We have been talking about low power simulation and the Common Power
Format (CPF) for five or six years now. It’s become popular in most digital
designs thanks to a mature methodology and design flow. However, more and more
SoC designs are coming up with mixed-signal content. How will low power
technologies and formats be used in mixed-signal design?
For SoC design verification, we always involve an analog solver in our
simulation, no matter whether you are using Verilog-AMS to model your design
block, or changing a block configuration from the Verilog/VHDL level to its SPICE/Spectre
counterpart. When an analog solver is used, it can leverage the low power intent
expressed by CPF. Although CPF was defined for higher-level designs, it works with
analog solvers just as with digital content.
Fig. 1 CPF-AMS
In Fig.1 I drafted a simple diagram to show a scenario in which you
switch a module from the Verilog version to Verilog-AMS or SPICE (here it’s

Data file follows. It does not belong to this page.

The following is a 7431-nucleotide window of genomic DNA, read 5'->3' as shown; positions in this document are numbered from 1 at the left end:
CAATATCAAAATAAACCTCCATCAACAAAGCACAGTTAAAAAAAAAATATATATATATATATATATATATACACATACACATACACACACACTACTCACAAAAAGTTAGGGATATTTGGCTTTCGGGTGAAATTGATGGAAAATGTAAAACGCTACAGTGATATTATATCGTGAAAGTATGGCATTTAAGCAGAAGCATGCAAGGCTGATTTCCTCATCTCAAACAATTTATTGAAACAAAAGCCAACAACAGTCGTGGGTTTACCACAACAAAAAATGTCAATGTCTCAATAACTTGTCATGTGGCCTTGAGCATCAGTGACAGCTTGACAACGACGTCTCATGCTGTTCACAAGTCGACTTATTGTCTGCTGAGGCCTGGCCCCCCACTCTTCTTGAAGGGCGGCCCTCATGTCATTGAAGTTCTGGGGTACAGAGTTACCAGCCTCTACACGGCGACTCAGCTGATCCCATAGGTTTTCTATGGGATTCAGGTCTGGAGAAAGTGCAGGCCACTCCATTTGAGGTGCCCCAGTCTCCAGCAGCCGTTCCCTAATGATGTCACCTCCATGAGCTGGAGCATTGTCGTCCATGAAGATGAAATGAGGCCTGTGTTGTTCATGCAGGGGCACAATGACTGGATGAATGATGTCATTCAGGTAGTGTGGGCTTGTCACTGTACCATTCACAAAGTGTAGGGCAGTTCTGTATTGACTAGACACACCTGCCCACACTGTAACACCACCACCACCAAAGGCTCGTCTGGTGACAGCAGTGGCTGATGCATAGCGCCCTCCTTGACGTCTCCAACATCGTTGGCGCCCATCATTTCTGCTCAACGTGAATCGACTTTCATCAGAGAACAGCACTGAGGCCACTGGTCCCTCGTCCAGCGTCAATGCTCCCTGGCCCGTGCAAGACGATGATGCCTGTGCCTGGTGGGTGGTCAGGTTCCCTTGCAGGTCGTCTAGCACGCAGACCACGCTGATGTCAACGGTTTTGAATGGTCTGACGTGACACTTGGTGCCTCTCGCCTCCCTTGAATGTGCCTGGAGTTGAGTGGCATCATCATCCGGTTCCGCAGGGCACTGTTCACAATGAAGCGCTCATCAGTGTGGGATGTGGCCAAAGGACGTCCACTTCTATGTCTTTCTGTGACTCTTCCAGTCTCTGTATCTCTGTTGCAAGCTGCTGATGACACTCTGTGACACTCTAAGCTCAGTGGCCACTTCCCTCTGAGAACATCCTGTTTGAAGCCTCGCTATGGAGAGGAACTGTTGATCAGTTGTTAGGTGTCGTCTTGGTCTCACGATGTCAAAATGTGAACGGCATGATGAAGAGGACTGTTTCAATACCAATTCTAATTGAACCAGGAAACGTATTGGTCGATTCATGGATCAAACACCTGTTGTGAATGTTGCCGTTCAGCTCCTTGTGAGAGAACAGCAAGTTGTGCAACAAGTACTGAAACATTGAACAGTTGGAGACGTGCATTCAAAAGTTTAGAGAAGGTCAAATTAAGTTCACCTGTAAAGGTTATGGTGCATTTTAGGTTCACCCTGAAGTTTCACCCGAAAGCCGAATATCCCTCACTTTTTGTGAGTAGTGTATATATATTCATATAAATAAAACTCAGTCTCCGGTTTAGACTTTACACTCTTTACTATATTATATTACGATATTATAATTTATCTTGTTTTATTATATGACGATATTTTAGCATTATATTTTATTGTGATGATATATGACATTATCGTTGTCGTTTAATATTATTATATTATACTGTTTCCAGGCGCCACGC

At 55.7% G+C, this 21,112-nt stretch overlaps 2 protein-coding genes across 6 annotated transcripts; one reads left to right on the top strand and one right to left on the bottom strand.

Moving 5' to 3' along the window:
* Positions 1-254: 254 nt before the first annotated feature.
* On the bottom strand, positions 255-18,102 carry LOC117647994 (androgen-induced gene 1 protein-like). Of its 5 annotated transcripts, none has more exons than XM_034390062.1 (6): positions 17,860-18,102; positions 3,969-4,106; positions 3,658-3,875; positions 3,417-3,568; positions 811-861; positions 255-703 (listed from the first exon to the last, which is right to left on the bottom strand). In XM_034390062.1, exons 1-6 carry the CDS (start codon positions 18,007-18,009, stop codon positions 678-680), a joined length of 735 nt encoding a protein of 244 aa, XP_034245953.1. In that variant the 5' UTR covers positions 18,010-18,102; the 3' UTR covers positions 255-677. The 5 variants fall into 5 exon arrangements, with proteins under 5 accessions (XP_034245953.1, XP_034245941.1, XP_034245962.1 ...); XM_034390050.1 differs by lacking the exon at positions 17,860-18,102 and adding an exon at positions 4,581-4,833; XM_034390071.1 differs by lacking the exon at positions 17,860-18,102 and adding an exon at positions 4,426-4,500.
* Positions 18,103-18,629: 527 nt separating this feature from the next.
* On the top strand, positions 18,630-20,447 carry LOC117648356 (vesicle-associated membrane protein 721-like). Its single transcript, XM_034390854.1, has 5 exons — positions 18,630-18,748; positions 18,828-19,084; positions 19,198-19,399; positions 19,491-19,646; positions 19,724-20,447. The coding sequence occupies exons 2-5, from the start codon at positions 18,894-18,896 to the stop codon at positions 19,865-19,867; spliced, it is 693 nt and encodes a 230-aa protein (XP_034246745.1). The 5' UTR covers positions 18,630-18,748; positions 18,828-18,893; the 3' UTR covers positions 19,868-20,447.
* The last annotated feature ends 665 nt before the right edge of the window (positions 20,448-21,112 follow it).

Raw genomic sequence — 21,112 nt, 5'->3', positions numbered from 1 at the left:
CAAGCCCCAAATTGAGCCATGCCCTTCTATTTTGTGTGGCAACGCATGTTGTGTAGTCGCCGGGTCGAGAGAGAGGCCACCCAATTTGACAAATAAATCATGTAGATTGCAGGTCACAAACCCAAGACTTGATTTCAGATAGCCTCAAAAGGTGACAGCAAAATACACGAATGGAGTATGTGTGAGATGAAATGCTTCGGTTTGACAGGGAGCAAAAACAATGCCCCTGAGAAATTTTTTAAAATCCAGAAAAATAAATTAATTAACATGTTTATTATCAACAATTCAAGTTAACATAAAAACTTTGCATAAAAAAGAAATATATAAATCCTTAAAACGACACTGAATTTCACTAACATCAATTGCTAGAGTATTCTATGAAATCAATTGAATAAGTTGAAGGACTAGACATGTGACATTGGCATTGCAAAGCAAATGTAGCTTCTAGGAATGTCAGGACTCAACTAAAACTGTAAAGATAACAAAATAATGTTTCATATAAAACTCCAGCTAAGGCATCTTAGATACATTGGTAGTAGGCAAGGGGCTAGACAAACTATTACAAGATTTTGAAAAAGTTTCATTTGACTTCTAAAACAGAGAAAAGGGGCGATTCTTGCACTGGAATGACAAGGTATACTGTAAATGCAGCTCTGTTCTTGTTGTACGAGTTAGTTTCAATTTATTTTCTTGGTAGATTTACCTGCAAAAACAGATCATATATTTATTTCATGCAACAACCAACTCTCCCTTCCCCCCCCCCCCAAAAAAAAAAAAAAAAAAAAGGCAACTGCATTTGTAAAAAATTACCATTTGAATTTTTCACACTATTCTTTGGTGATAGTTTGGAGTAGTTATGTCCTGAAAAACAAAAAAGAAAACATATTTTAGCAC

ana_B). When you do this, there are three concerns:
the power intent described in CPF file is also available for the Verilog-AMS or
SPICE module. “Power domain” is a similar concept in both
digital or analog content. Whatever Verilog module or SPICE subcircuit that is
used to describe a circuit block should be handled in the same way for all low
power related properties with respect to CPF information.
the low power digital and analog modules are able to talk each other. Usually,
in mixed-signal simulation, a Connect Module is placed on the analog to digital
and digital to analog boundary. When CPF is specified in the design, the Connect
Module should have the capability to not only convert signal values from the logic
side to analog side, but also convert the correct CPF information from one
signal to the other.
In addition, where real number modeling (wreal) is used to represent
voltage or current instead of electrical signals, similar issues also will need
to be considered in wreal modules.